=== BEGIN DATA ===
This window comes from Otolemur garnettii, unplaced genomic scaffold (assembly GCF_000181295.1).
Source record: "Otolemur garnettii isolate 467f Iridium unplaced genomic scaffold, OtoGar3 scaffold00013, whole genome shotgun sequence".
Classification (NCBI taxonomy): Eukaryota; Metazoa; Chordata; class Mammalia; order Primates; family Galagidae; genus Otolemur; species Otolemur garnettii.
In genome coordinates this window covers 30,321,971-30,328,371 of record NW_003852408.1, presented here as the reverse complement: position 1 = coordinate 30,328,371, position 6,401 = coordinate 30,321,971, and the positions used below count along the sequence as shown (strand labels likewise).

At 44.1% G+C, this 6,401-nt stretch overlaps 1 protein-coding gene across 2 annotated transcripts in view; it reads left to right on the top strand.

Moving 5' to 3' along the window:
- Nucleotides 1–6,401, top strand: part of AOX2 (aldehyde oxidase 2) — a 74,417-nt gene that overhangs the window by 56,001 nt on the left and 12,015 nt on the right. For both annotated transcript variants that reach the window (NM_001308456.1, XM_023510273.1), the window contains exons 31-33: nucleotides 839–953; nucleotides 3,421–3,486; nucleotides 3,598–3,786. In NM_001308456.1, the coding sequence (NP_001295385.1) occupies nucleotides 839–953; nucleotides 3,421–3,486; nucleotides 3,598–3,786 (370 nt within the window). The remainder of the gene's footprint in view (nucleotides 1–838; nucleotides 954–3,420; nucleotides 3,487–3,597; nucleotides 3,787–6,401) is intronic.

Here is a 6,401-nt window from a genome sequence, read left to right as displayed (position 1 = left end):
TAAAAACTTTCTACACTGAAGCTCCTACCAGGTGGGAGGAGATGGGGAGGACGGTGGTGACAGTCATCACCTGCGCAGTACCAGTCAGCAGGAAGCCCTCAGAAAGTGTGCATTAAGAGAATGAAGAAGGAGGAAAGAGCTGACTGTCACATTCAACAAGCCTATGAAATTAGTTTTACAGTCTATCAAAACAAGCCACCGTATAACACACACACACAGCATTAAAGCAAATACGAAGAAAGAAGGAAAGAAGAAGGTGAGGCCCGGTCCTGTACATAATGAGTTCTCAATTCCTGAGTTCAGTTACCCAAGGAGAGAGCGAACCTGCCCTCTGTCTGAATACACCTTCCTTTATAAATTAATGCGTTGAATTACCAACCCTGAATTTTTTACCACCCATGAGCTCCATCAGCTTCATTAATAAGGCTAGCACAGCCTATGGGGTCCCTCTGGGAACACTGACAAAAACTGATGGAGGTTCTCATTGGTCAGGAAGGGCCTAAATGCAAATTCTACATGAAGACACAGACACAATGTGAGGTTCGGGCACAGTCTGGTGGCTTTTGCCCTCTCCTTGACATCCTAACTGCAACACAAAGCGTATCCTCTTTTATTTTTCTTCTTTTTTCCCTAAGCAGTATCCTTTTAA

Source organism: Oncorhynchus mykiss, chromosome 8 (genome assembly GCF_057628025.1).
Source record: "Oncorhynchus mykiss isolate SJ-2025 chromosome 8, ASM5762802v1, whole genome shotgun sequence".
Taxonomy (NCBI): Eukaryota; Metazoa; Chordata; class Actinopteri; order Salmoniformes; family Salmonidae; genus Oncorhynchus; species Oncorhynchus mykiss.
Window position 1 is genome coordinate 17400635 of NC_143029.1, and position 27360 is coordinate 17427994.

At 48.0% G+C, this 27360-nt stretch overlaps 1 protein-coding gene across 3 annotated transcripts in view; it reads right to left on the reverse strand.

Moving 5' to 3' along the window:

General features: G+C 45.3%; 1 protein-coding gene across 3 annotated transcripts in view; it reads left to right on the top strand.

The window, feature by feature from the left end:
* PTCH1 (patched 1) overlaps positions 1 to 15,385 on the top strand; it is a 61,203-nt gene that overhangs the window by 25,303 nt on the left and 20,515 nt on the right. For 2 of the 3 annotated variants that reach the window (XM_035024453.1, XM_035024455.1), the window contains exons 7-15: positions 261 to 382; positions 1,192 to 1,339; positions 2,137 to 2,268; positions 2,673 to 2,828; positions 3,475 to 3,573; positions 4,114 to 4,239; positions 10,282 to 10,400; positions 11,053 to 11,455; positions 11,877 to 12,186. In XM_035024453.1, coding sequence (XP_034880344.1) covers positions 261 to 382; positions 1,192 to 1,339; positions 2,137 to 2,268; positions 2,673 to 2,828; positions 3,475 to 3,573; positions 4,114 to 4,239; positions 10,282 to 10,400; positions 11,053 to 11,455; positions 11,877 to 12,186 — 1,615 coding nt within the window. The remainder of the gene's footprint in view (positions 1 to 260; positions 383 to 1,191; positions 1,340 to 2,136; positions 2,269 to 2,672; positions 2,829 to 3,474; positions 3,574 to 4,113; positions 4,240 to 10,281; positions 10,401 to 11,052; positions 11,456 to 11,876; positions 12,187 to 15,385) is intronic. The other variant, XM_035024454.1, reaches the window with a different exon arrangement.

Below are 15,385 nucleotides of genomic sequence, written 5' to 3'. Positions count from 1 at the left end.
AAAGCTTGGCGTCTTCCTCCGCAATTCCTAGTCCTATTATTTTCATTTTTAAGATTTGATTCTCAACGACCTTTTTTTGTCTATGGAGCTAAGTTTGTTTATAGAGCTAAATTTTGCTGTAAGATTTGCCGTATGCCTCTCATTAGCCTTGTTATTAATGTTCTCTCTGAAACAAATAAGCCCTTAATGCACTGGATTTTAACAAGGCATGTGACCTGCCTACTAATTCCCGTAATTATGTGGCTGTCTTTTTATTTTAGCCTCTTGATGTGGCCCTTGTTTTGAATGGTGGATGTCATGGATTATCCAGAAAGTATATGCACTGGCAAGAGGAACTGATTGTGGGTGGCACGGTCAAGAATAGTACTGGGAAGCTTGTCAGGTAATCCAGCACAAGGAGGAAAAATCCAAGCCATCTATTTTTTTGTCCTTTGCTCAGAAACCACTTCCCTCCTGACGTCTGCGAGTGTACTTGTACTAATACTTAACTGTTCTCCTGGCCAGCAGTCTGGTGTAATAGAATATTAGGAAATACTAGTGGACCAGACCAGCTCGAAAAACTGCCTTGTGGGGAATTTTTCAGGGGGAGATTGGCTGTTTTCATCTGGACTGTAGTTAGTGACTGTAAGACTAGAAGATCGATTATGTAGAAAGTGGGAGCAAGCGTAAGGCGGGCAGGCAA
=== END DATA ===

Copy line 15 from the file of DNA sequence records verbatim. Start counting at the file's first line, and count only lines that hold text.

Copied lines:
Moving 5' to 3' along the window: